He also gets into Kent's marriage to Mary Tocco and Kent's treatment of his family.  There are fairly petty things about what has been going on in Lenox.  The latter is the type of stuff that you will encounter if you look under the hood of any intentional community or family for that matter.

In the first two videos Theo promises to unleash damning evidence, but in the third he indicates that he on reflection he has decided to let it go.  At one time he flashes a folder that he indicates is full of emails. He indicates in the final video that his purpose was to warn believers not to support Kent Hovind.  If they are not able to figure that out just from listening to Kent Hovind, I doubt that many will be swayed.

I think the most likely scenario of what is going on in Lenox is that Ernie Land is struggling mightily to keep Kent out of future trouble with the IRS while Kent is probably shooting himself in the foot.  Likely, Theo has some of the shell casings in that folder.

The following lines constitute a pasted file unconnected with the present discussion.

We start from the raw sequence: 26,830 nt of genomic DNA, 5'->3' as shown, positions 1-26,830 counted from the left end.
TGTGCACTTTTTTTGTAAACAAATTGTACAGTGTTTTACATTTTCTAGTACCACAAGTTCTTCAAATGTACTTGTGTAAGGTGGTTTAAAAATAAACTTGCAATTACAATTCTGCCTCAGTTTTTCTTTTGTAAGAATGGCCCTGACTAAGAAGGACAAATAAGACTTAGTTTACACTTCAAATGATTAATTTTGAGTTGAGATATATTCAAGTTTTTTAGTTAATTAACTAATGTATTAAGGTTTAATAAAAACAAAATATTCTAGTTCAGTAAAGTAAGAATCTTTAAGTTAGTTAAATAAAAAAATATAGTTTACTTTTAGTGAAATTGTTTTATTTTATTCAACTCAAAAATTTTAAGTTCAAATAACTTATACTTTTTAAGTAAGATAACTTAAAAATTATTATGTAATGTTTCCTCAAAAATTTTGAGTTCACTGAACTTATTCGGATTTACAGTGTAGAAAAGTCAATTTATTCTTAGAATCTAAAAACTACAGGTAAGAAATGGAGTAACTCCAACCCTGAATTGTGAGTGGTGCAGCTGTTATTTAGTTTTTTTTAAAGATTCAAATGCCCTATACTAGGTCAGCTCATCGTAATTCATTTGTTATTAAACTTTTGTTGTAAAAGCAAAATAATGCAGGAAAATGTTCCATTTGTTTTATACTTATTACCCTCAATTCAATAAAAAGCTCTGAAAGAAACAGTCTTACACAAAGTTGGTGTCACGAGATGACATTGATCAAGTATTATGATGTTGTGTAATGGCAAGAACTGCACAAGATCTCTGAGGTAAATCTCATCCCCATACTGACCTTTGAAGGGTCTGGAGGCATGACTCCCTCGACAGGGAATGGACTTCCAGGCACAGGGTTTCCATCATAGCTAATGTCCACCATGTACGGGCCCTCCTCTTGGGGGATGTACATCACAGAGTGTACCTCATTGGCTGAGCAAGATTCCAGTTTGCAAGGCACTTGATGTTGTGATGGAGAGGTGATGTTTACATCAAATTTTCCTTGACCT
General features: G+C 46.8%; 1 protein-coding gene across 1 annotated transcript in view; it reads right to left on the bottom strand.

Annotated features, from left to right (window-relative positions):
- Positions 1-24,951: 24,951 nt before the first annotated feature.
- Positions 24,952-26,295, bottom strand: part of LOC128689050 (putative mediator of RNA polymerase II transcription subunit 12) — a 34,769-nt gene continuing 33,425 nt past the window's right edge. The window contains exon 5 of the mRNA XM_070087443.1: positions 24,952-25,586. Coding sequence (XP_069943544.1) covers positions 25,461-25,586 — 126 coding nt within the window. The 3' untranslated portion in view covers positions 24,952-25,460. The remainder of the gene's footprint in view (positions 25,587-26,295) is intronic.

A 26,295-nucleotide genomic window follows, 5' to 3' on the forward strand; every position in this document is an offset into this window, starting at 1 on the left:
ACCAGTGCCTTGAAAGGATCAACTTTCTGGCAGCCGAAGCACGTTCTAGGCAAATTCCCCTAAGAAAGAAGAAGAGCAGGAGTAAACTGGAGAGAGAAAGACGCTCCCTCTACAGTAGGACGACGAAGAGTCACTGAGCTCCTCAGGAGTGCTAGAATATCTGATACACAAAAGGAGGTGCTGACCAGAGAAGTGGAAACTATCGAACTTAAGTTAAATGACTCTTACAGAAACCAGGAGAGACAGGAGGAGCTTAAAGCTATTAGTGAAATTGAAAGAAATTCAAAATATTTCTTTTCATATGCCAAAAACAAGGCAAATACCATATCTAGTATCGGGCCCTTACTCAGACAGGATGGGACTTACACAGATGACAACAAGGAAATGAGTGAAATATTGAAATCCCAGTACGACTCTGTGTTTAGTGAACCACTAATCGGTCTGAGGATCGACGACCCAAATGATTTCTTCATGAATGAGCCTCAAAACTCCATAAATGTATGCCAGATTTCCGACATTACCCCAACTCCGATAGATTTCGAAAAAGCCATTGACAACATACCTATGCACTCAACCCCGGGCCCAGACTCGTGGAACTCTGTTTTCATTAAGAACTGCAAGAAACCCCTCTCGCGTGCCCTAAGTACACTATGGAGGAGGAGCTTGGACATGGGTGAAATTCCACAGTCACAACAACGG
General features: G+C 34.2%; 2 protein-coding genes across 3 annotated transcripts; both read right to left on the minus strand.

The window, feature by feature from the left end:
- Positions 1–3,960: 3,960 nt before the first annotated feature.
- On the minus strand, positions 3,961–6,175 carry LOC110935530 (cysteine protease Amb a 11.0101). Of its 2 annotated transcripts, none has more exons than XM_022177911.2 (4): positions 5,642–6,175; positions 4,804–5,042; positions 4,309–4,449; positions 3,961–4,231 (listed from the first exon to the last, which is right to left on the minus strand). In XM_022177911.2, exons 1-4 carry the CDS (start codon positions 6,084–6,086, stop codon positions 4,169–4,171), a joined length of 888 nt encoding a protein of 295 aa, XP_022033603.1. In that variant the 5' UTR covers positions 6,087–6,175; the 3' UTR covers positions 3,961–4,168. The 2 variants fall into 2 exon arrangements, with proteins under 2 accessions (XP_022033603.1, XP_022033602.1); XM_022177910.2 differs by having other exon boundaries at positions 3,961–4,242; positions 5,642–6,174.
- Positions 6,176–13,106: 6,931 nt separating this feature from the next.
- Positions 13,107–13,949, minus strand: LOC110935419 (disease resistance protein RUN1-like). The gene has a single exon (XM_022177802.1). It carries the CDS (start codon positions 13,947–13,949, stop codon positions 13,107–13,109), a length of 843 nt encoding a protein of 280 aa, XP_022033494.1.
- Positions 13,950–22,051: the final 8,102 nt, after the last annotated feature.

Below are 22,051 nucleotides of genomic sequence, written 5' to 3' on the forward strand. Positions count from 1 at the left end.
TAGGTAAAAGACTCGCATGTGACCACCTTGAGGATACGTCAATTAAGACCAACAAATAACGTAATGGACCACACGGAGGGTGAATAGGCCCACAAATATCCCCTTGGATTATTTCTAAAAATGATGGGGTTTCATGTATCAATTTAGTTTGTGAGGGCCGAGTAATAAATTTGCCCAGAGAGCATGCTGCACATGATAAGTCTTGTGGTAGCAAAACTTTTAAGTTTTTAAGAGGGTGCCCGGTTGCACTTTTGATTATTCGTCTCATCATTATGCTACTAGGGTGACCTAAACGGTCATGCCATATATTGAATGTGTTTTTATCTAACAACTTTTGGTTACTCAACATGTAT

Kent's Response

Kent Hovind has, as you might expect, responded in kind on youtube.  You can judge that for yourself.

It is very important that you know that Kent did not kiss Mary until he got the word from whoever was doing their marriage ceremony. I'm glad that is settled.


I reached out for comments on the situations and this is what I got.

Bob Baty, the Hovind critic most attacked on #FreeKent wrote me:

Where to begin!
How about something like, "I told you so"???
Otherwise, meaningful comments might require, at least for me, some more specific guidance as to specific subject matter.
I think Theo is a poor quality critic of Kent, but he is "the man of the hour" with the personal experience and testimony for consideration.
Hopefully, things will get better as possibly more and more come out on all sides to deal with the issues.
I have long claimed that the Hovind story needs a lot more qualified, investigative reporting.
Maybe the latest developments will result in some of that
Maybe not.
Maybe more later.
Peter, I'm looking forward to your unique and creative way in dealing with such matters.
Rudy Davis wrote me: